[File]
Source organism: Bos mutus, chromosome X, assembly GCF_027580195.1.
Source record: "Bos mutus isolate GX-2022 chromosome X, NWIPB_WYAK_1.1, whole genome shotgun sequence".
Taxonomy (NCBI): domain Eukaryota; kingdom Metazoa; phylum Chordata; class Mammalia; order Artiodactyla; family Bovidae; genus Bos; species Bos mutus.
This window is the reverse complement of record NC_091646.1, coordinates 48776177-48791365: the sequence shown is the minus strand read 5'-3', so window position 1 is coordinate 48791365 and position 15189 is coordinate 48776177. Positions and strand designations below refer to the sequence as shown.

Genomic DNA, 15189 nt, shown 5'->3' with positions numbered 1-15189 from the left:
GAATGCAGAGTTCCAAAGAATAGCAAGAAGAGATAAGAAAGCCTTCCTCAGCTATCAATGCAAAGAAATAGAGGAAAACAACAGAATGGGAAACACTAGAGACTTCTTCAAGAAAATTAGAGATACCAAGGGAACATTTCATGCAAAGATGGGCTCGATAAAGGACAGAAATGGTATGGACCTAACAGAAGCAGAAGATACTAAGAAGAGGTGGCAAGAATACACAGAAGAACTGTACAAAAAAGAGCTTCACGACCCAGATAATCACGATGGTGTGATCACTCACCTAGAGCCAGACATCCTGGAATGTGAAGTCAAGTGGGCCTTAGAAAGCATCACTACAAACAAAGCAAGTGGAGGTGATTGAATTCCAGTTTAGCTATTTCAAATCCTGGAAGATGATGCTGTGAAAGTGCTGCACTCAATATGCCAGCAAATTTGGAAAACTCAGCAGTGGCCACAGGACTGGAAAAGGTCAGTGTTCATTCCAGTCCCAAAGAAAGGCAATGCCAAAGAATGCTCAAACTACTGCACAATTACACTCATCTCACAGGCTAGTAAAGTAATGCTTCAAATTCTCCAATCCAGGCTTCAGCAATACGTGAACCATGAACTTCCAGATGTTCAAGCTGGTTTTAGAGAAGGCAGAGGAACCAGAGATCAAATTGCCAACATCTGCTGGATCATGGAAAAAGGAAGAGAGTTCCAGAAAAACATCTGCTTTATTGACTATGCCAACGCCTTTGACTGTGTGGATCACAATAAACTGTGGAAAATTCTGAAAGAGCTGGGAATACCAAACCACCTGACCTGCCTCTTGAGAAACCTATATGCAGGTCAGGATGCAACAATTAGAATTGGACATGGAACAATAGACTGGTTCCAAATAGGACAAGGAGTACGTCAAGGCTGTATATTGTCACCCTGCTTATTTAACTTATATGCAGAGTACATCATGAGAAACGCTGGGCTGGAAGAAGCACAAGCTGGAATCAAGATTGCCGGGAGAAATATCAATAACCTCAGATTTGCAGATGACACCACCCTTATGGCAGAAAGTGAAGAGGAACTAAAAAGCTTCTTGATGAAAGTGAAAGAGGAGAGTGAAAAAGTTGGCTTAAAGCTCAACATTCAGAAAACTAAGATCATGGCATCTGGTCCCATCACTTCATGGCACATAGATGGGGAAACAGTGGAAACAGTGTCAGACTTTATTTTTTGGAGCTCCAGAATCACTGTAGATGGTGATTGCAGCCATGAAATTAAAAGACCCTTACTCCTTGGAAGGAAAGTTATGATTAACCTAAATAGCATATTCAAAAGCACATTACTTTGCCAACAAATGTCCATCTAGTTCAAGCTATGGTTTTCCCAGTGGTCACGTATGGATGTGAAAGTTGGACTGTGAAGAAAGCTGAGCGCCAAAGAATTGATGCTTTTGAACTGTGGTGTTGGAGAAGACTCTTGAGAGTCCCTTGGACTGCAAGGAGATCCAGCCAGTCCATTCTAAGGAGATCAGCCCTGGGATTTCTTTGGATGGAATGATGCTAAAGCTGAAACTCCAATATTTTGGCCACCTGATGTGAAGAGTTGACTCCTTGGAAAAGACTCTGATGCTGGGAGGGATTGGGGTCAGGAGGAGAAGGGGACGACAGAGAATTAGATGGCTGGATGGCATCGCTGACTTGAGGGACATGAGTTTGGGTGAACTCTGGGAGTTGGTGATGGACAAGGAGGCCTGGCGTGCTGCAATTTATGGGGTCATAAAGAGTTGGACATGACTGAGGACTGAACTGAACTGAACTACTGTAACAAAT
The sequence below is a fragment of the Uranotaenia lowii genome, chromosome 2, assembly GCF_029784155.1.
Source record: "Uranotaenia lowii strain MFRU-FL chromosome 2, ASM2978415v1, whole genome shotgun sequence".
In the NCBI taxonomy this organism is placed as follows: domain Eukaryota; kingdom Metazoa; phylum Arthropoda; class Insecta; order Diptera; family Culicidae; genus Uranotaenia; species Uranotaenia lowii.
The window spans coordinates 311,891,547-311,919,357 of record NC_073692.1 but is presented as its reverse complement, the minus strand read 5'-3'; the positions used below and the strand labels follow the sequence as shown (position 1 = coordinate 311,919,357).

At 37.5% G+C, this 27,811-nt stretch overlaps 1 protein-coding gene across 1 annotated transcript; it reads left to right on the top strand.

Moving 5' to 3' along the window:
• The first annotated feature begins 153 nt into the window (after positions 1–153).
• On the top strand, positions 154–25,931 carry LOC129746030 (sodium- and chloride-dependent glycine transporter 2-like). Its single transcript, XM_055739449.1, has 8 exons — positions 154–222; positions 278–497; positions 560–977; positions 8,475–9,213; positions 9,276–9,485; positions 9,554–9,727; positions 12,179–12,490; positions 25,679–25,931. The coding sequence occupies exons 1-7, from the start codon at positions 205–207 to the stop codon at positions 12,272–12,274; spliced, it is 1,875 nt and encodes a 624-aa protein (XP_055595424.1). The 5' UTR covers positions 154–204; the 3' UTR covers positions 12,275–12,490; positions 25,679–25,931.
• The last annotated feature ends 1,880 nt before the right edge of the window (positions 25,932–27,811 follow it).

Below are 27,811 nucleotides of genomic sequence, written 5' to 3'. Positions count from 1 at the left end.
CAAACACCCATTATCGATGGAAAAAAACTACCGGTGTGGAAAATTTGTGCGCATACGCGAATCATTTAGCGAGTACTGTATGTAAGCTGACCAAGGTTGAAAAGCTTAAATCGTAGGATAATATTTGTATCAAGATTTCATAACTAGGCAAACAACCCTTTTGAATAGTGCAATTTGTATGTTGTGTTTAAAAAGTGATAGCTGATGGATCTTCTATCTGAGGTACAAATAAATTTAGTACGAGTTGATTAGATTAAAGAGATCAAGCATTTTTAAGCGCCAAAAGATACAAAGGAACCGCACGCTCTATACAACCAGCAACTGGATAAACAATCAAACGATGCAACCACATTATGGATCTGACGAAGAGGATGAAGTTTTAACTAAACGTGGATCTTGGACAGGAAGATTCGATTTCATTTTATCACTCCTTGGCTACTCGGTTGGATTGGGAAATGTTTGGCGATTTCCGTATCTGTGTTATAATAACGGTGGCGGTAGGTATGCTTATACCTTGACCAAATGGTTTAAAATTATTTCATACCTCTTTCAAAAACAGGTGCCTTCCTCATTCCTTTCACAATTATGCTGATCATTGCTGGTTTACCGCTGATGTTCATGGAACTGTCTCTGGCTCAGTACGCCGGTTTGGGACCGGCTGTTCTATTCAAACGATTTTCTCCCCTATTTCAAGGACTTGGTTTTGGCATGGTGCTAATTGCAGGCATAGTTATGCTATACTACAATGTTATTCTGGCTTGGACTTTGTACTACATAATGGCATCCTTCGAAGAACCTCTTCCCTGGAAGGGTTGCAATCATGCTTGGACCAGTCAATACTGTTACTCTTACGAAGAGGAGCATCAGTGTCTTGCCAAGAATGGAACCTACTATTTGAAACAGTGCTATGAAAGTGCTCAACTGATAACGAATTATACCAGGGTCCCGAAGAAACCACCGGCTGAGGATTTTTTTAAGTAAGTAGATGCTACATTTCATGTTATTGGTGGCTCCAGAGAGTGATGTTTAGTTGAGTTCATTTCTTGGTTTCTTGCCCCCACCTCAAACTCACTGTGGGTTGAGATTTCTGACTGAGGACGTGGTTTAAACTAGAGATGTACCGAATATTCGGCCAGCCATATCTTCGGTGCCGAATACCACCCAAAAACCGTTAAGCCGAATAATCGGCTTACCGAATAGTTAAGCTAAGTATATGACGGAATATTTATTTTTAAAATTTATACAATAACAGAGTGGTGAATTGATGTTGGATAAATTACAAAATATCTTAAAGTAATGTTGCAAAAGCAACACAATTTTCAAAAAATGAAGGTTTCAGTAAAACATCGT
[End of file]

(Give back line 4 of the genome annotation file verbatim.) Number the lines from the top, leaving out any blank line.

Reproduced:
This window is the reverse complement of record NC_091646.1, coordinates 48776177-48791365: the sequence shown is the minus strand read 5'-3', so window position 1 is coordinate 48791365 and position 15189 is coordinate 48776177. Positions and strand designations below refer to the sequence as shown.